And so, like billions of other human beings, you get swept up the in Facebook addiction.


Facebook Narcissism


You engineer stories about the kind of food you eat (only if it’s a fancy restaurant meal and not the snot on toast you ate last night), the people you hang out with (group photos make you look especially likeable for the multiple social kudos), the places you travel (look, so much resource, I can go anywhere!), and what jokes we find funny (I’m not even going to touch the psychology of humour, I think I might break). Your careful engineering efforts allow you to accrue hundreds and then thousands of likes on your Facebook wall, and you feel like you’re gaining social validation from your tribe.

Except you’re not. In social media transactions, there are no voices, no smiling, no pheromones, no contact; none of the social cues to which you have evolved to respond. If face-to-face social approval is like eating a delicious meal, with real enjoyment and real nourishment, then Facebook social approval is like sniffing that meal from a distance: a mere tease. And then it’s gone. The effects aren’t visceral or long lasting, and you’re left sitting there, staring at your phone, alone.

So much effort. So little reward. Why do we get tricked into doing this?

How Facebook Creates Addiction

One of the reasons we do this is because social media is highly addictive. Designers deliberately employ psychological tactics to make their apps as addictive as possible. For example, opening Facebook is predominantly a result of psychological conditioning, which generates an unconscious response. Without really thinking about it, you habitually pick up your phone in a moment of boredom and click on the little blue square to get your next dopamine hit. Infinite scrolling and video autoplay extend your experience so that you can spend long periods of time interacting with Facebook through no conscious will or choice of your own.

Take push notifications. Facebook leverages the proven most powerful type of operant conditioning: variable ratios of enforcement. In other words, they hit you with notifications that range from desirable (say, a video of your best friend being bitten by a monkey), to neutral (a distant acquaintance posts 37 new baby pictures) to downright annoying (a stranger posts a dumb rant to a group you forgot you even belong to). There’s no way of telling if these notifications are going to be good or bad, and this unpredictability compels you to make the click.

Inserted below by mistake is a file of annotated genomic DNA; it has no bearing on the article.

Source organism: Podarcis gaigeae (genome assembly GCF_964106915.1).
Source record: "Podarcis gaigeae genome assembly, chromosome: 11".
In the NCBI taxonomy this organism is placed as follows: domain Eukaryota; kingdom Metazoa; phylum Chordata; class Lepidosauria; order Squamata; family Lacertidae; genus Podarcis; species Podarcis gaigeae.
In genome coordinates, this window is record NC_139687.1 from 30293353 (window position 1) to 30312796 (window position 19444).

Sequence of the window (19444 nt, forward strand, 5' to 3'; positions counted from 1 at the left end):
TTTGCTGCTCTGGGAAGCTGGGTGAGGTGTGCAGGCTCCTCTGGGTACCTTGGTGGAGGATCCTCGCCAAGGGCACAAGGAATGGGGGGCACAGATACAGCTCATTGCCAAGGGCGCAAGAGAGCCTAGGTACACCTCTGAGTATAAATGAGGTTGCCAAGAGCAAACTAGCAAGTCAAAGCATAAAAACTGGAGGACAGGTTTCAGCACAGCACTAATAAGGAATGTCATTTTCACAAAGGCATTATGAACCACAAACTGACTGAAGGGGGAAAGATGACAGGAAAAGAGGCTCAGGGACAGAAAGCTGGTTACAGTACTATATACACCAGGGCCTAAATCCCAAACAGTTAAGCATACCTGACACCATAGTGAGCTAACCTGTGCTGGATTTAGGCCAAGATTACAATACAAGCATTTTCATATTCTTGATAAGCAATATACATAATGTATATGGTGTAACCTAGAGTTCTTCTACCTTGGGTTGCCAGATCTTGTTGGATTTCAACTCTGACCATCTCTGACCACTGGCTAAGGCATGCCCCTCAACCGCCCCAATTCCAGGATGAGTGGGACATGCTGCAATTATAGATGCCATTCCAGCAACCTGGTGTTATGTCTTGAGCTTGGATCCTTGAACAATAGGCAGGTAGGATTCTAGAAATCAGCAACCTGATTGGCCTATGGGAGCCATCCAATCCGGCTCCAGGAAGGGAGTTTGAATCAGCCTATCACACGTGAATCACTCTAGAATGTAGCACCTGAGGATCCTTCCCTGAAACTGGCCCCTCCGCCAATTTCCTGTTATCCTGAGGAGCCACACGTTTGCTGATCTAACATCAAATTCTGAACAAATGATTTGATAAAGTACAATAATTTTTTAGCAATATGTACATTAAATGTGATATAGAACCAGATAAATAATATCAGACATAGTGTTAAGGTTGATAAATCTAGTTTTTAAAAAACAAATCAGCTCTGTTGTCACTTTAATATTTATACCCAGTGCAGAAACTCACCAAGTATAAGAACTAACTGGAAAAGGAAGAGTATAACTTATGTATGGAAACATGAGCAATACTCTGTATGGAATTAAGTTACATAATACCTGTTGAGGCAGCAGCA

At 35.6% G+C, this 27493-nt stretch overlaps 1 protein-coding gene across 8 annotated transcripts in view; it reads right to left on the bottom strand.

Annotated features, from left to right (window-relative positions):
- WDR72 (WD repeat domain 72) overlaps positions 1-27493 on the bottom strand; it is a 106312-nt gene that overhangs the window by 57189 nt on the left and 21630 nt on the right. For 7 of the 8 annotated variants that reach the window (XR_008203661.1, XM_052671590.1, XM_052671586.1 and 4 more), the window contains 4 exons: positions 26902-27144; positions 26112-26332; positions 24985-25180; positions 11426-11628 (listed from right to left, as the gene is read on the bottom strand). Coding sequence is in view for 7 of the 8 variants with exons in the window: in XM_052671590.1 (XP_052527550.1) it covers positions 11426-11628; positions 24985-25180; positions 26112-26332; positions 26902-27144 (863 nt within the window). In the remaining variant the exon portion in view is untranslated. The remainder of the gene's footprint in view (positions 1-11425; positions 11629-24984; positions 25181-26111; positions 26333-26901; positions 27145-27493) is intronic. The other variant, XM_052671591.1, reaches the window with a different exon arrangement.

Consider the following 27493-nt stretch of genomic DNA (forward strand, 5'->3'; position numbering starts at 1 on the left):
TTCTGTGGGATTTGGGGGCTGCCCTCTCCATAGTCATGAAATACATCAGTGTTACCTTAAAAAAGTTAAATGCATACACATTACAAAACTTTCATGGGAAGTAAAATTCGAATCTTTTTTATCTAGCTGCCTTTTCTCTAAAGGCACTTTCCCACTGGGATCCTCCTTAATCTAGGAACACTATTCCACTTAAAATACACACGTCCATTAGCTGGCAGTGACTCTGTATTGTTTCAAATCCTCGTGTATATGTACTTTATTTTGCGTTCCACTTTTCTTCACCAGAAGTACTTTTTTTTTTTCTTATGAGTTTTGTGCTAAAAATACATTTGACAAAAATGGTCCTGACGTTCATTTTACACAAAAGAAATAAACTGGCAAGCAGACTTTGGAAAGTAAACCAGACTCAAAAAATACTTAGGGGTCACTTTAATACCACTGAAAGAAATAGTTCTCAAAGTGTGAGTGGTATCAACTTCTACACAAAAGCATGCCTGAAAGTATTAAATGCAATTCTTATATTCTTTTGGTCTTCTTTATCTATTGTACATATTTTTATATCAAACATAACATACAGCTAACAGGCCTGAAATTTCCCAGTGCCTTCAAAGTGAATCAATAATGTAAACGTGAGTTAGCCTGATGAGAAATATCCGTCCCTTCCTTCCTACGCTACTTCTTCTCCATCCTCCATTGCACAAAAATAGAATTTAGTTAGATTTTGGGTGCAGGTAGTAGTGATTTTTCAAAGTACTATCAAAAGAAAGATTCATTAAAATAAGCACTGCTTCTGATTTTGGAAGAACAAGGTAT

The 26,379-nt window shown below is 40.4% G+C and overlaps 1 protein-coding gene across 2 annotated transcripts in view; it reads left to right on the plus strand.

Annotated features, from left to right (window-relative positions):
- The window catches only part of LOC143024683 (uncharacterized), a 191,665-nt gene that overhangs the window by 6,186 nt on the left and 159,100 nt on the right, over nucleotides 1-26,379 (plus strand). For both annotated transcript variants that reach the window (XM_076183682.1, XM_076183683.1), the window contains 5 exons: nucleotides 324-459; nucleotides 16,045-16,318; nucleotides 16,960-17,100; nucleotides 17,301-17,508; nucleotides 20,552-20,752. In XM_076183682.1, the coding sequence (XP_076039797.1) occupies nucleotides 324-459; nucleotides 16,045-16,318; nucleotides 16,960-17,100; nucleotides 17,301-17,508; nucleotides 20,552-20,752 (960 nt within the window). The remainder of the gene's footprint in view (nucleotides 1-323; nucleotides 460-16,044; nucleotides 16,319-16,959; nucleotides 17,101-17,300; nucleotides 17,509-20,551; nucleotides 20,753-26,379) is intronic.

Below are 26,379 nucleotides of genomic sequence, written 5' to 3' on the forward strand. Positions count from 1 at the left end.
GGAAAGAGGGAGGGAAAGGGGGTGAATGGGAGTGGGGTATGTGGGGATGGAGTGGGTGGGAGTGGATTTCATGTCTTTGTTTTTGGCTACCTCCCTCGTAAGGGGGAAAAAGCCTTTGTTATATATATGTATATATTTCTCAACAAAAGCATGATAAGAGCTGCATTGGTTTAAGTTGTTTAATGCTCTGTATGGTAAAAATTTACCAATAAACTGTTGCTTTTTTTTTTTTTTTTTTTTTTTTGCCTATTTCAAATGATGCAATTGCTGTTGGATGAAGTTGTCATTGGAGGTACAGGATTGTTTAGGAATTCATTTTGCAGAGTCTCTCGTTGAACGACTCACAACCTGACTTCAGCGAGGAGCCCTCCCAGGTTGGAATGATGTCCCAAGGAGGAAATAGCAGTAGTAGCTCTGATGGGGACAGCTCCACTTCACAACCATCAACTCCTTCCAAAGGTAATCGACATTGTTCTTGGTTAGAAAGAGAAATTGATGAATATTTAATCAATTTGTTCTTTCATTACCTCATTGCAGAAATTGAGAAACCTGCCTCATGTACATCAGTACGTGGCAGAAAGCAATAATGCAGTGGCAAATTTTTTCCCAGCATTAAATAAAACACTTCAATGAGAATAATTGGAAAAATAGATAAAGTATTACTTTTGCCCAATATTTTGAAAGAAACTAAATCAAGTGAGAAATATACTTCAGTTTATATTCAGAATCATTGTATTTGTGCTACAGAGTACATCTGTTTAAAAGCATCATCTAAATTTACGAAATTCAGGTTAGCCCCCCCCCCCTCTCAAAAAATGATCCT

It’s a common strategy also used by slot machines programmers. There’s a psychological tease, a compulsion to find out if the next click or spin is going to bring a reward. Again, you’re suckered in to spending precious time building artificial relationships via your screen instead of real relationships via reality.

This is a dangerous idea. Not only have you forgotten how to immerse yourself in community living, but Facebook and other social media compound that by tricking you into investing your time and social efforts where the rewards are few.

Facebook Fakes Identity

The social engineering to which you’re addicted creates even deeper levels of psychological unrest. Whether you’re conscious of it or not, Facebook is a platform for you to define your ego, where your profile is basically an ad for yourself.

Take your head shot: a literal expression of your identity. Then there’s your cover photo: affording a more abstract expression of your lifestyle (or at least how you want it to be perceived). Facebook urges you to select your five best photos (showing off your attractiveness, social standing and resources) and your number of friends (showing off your social success). In doing so, Facebook tries to recreate the real-world social signals on which you have evolved to rely.

Except, these signals are false. It may hurt to acknowledge that everything you do on Facebook is engineered. But it’s true in exactly the same way that your choice of clothes, hairstyle and makeup is also engineered to gain social approval. You’re a social creature. You care about what others think. Even if you say you don’t, you absolutely do. You need to be socially accepted in order to have a successful life. It’s human nature.

Of course, digital and social media engineering is a lot easier to fake than real-world social cues.

Your Android phone has automatic photo enhancement features like “skin tone”, “slim face”, and “large eyes”. You can take 100 prettified selfies, choose your favourite, and then stick a filter on it for further enhancement. Social media users are so aware of this selection and enhancement process as to use accompanying hashtags like #nomakeup or #nofilter as if to guarantee the absence of any underhanded engineering. Seriously?